Systemic lupus erythematosus (SLE) primarily affects women of childbearing age. One of the major changes in SLE focuses on the timing of a successful pregnancy. In the past, pregnancy was strongly discouraged in SLE, especially in the presence of risk factors such as nephritis, use of immunosuppressive therapies, or positivity of specific autoantibodies such as anti-phospholipids and anti-Ro/SSA, La/SSBA. Thanks to our better knowledge on the disease and management, pregnancy success rates in SLE patients have significantly improved care by the a multidisciplinary team which fosters a successful pregnancy with minimal complications for the mother and fetus when the disease is inactive or in remission. This approach is based on a counseling phase before pregnancy, to assess SLE activity phase, specific medications, risk factors, and continues through pregnancy and lactation with significantly improved pregnancy outcomes. Further, we can now better define the risk of disease flares during pregnancy based on a better understanding of the changes in maternal immunity and its relationship with SLE-associated autoimmunity and chronic inflammation. There is wide consensus that women with SLE can have successful pregnancies as long as conception is planned in a phase of inactive disease, and when the patient is closely managed by a rheumatologist, high-risk OB/GYN, neonatologist, and other medical specialists as indicated. Preconception counseling is essential to assess the risk of both fetal and maternal complications as well as identify life-threatening contraindications. Particular attention should be used in those SLE cases that have nephritis, APS or positivity for aPL, pulmonary hypertension, and positive anti-Ro/SSA or anti-La/SSB antibodies. In conclusion, the use of specific guidelines on the management of SLE before and during pregnancy and lactation, and a better understanding of the use of immunosuppressive therapies have significantly increased pregnancy success.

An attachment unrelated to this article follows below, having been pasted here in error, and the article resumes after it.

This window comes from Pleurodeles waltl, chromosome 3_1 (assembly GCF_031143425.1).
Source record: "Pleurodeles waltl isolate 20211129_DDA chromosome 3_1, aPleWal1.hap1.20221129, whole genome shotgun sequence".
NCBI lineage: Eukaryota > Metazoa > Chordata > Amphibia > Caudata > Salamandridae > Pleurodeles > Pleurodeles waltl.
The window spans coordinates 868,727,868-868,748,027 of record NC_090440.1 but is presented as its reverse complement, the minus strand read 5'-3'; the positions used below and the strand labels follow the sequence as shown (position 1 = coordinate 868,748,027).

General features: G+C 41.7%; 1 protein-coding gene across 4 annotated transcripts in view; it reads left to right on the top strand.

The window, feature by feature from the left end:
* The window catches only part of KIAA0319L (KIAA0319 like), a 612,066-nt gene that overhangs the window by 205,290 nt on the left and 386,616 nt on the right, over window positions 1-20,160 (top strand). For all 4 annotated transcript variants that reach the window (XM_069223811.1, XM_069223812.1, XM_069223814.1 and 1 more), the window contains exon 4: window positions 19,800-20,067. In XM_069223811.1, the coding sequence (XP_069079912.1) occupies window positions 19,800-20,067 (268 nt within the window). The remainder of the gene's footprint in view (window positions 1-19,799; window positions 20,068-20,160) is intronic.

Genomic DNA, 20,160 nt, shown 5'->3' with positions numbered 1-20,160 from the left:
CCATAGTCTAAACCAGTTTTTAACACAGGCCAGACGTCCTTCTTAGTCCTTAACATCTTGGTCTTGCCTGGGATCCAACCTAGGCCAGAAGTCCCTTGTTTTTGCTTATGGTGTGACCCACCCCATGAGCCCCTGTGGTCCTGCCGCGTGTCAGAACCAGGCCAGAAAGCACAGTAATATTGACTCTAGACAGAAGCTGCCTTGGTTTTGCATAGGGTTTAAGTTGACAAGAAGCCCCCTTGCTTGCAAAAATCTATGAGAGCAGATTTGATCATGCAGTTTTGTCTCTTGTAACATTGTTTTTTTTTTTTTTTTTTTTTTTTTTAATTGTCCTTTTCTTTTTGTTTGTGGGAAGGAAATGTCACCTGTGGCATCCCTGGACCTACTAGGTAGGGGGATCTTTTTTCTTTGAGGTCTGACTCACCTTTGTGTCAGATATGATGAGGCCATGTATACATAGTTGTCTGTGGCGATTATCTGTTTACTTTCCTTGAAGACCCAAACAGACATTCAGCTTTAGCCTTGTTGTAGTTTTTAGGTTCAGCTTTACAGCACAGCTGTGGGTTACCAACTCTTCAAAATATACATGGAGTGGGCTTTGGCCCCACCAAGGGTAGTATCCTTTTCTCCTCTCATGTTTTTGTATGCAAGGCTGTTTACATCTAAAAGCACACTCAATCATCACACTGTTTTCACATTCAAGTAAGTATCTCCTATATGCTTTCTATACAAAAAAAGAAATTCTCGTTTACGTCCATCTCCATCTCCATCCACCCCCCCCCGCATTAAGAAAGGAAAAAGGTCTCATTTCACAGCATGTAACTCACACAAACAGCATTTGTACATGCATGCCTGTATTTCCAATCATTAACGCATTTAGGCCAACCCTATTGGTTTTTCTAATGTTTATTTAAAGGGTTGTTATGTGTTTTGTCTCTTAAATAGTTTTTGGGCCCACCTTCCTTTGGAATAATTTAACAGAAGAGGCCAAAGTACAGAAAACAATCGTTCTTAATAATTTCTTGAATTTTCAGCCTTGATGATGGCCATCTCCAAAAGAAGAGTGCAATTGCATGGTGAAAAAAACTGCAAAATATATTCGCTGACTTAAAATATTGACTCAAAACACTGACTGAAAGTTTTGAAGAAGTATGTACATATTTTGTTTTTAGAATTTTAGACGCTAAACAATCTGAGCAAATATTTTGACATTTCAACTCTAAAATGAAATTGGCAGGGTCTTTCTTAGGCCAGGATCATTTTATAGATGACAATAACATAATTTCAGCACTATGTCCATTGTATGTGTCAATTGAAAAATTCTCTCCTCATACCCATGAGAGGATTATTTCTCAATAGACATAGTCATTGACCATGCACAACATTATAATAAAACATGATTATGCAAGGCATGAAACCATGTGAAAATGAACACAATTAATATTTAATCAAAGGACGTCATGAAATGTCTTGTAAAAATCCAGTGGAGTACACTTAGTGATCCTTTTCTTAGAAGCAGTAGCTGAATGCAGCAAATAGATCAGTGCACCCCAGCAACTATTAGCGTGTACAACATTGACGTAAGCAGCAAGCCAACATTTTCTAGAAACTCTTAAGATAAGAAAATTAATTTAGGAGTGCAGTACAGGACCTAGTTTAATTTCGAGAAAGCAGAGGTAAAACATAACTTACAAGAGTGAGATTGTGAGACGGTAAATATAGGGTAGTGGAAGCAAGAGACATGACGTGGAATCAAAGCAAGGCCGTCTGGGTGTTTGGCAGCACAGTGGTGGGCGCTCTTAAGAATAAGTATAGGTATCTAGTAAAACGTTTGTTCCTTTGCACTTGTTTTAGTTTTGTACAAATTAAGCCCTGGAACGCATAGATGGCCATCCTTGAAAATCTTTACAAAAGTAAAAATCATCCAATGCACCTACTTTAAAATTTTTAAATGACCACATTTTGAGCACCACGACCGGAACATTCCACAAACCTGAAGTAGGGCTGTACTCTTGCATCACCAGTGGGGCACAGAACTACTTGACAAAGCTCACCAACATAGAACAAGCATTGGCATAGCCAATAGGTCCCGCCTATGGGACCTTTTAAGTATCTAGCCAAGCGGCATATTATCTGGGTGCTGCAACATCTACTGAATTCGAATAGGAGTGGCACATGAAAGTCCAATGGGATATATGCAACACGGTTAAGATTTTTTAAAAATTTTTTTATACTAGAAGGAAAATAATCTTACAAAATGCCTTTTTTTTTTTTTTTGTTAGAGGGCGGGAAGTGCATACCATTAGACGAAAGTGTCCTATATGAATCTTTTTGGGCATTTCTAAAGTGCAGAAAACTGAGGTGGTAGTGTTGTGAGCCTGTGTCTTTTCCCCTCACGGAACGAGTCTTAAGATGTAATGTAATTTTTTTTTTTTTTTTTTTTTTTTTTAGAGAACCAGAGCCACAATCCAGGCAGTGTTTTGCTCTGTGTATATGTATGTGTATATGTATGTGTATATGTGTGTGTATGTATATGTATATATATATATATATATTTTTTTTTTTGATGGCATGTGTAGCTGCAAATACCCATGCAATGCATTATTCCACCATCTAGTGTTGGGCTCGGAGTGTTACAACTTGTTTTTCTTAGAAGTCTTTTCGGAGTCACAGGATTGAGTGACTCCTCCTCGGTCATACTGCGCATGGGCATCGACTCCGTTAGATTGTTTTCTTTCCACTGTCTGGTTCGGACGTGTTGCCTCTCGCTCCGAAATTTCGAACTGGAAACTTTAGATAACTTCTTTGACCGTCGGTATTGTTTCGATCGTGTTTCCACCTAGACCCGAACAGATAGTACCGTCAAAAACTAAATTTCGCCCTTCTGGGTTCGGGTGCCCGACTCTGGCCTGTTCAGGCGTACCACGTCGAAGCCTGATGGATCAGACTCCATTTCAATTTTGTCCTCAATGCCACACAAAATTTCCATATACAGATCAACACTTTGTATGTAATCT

ASJC Scopus subject areas
- Immunology and Allergy